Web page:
An FBI-led, anti-gang strategy in Los Angeles, California, designed to reduce neighborhood-level violent crime through the identification, disruption, and dismantling of violent street gangs. This program is rated Effective. Results indicated a statistically significant 22 percent reduction per month in violent crime between the treatment areas and the comparison areas.
Operation Thumbs Down was an anti-gang strategy implemented in South Central Los Angeles, California, by a Federal Bureau of Investigations (FBI) Safe Streets and Violent Crimes taskforce, comprising federal agents, intelligence analysts, and local law enforcement officers. The goal of the program was to reduce neighborhood-level violent crime through the identification, disruption, and dismantling of violent street gangs. The program targeted the Rollin’ 30’s Harlem Crips, a sect of the Crips gang who operated in the Los Angeles Police Department’s (LAPD’s) Southwest Division in South Central Los Angeles.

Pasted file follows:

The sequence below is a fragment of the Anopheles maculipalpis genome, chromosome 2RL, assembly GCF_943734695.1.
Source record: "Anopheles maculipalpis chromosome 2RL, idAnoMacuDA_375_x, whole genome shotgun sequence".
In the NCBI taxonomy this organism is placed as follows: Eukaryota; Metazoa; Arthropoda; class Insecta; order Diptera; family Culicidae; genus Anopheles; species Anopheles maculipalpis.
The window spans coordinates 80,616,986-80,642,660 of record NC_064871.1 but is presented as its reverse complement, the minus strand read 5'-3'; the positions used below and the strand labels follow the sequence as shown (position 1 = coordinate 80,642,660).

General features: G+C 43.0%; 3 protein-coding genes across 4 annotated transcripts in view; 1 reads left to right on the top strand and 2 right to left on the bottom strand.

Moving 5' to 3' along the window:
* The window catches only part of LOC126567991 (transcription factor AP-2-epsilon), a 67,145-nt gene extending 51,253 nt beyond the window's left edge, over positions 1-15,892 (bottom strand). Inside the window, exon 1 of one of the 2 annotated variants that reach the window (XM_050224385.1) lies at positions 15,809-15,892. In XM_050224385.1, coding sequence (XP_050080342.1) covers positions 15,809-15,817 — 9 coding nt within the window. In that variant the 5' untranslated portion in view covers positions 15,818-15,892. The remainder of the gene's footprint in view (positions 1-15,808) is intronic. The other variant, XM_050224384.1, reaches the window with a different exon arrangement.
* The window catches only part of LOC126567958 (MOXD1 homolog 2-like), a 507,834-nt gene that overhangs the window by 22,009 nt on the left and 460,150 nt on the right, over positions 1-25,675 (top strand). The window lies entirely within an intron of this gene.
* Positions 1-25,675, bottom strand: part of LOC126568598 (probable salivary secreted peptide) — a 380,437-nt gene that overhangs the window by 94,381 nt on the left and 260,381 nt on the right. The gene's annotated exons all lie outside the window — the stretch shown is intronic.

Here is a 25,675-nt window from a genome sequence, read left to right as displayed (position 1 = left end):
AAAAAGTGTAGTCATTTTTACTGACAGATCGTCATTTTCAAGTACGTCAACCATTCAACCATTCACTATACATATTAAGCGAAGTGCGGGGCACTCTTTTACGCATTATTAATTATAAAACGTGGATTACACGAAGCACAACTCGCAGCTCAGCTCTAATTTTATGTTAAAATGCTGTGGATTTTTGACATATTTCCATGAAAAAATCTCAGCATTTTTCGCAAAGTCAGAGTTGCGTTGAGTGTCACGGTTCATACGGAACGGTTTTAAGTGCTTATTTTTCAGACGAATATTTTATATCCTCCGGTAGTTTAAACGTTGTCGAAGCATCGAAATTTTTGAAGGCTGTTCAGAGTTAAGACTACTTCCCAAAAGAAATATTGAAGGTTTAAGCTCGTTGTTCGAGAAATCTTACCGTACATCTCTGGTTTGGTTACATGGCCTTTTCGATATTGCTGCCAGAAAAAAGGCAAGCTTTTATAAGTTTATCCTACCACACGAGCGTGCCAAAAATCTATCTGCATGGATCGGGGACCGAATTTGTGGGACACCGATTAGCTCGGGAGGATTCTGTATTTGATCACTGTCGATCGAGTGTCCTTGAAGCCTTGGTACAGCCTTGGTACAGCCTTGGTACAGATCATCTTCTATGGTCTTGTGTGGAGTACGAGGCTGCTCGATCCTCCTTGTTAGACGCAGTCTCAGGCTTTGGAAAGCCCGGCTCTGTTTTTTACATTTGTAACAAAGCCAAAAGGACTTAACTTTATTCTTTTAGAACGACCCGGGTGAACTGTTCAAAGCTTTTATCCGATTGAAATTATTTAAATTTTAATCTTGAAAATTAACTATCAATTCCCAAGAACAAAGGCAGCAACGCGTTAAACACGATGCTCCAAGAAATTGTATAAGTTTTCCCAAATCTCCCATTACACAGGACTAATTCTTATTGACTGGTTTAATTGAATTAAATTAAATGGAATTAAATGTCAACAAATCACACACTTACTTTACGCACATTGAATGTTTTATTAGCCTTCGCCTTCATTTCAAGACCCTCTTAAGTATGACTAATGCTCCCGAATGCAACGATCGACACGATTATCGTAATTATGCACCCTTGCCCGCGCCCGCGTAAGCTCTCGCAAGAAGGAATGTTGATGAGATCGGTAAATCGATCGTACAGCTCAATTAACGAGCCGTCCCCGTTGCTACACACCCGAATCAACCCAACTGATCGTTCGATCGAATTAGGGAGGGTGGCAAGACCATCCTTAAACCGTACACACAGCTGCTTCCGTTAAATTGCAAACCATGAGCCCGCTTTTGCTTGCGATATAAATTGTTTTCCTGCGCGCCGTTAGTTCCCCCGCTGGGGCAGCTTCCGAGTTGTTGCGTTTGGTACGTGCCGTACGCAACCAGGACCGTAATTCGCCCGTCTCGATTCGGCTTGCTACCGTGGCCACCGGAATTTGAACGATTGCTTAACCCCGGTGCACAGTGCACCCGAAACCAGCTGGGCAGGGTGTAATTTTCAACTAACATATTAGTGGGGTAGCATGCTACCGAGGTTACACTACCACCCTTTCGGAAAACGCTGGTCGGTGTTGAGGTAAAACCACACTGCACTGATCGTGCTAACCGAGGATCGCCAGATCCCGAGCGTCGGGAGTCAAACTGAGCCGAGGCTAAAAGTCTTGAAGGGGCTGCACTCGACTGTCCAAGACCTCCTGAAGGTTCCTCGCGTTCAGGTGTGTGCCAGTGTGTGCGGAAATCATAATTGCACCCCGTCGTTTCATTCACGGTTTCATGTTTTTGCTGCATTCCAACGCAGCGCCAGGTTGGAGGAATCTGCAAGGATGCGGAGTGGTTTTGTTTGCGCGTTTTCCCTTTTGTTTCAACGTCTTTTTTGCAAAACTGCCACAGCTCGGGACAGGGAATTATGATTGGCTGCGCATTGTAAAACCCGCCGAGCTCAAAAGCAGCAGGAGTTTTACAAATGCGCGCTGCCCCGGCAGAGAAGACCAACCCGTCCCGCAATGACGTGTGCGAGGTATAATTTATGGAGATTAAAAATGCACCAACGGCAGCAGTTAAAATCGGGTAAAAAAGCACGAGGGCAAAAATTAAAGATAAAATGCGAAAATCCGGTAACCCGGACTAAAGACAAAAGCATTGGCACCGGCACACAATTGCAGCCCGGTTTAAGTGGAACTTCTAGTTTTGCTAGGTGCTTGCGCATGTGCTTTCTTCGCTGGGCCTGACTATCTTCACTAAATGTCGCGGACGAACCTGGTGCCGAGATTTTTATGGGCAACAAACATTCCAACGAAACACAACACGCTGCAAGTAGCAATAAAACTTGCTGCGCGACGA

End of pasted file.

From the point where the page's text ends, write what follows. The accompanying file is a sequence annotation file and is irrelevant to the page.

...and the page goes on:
The Rollin’ 30’s Harlem Crips were identified by the FBI as being responsible for a large portion of violent crime in LAPD’s Southwest Division. The taskforce conducted covert surveillance into the gang for more than a year, using investigative tools such as surveillance, wiretaps, and the use of proffer agreements, to build a case against key members of the organization’s leadership. The investigation culminated in a takedown on August 29, 2013 and included the following legal actions: 23 federal indictments, 16 federal arrests on the date of the takedown, 24 federal and 2 state warrants issued, 4 probation or parole searches executed; and 18 state arrests on the date of the takedown. Other targeted individuals were either arrested by both federal and local authorities or turned themselves into authorities in the days immediately following the takedown.
After the takedown, taskforce officers briefly initiated a limited number of community initiatives, including community outreach and neighborhood beautification. They also organized a single “community resource day,” which involved 40 community or government groups, healthcare, and behavioral health organizations that distributed information to local residents.